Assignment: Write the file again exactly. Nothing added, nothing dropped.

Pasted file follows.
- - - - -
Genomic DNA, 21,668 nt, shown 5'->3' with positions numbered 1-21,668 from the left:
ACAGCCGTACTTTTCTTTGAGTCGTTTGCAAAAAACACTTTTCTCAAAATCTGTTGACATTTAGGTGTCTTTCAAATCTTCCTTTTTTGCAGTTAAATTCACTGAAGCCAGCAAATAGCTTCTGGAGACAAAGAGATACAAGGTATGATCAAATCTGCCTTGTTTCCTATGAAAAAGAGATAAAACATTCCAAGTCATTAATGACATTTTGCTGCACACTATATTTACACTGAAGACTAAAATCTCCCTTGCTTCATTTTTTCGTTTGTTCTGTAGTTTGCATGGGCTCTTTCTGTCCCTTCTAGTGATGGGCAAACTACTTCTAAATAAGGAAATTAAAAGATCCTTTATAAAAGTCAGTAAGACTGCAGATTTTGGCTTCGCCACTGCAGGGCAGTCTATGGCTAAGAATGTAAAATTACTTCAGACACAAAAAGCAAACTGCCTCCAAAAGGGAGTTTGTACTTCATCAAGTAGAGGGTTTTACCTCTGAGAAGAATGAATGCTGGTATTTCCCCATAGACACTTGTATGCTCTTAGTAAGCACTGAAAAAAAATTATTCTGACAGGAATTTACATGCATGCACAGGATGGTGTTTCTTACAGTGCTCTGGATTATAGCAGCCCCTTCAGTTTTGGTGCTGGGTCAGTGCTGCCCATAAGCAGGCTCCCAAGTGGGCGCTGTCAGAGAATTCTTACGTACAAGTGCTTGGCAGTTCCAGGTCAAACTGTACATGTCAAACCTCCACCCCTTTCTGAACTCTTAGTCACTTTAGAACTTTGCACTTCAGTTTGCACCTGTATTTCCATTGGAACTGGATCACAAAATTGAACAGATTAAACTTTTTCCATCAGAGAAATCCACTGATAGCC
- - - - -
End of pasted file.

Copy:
Genomic DNA, 21,668 nt, shown 5'->3' with positions numbered 1-21,668 from the left:
ACAGCCGTACTTTTCTTTGAGTCGTTTGCAAAAAACACTTTTCTCAAAATCTGTTGACATTTAGGTGTCTTTCAAATCTTCCTTTTTTGCAGTTAAATTCACTGAAGCCAGCAAATAGCTTCTGGAGACAAAGAGATACAAGGTATGATCAAATCTGCCTTGTTTCCTATGAAAAAGAGATAAAACATTCCAAGTCATTAATGACATTTTGCTGCACACTATATTTACACTGAAGACTAAAATCTCCCTTGCTTCATTTTTTCGTTTGTTCTGTAGTTTGCATGGGCTCTTTCTGTCCCTTCTAGTGATGGGCAAACTACTTCTAAATAAGGAAATTAAAAGATCCTTTATAAAAGTCAGTAAGACTGCAGATTTTGGCTTCGCCACTGCAGGGCAGTCTATGGCTAAGAATGTAAAATTACTTCAGACACAAAAAGCAAACTGCCTCCAAAAGGGAGTTTGTACTTCATCAAGTAGAGGGTTTTACCTCTGAGAAGAATGAATGCTGGTATTTCCCCATAGACACTTGTATGCTCTTAGTAAGCACTGAAAAAAAATTATTCTGACAGGAATTTACATGCATGCACAGGATGGTGTTTCTTACAGTGCTCTGGATTATAGCAGCCCCTTCAGTTTTGGTGCTGGGTCAGTGCTGCCCATAAGCAGGCTCCCAAGTGGGCGCTGTCAGAGAATTCTTACGTACAAGTGCTTGGCAGTTCCAGGTCAAACTGTACATGTCAAACCTCCACCCCTTTCTGAACTCTTAGTCACTTTAGAACTTTGCACTTCAGTTTGCACCTGTATTTCCATTGGAACTGGATCACAAAATTGAACAGATTAAACTTTTTCCATCAGAGAAATCCACTGATAGCC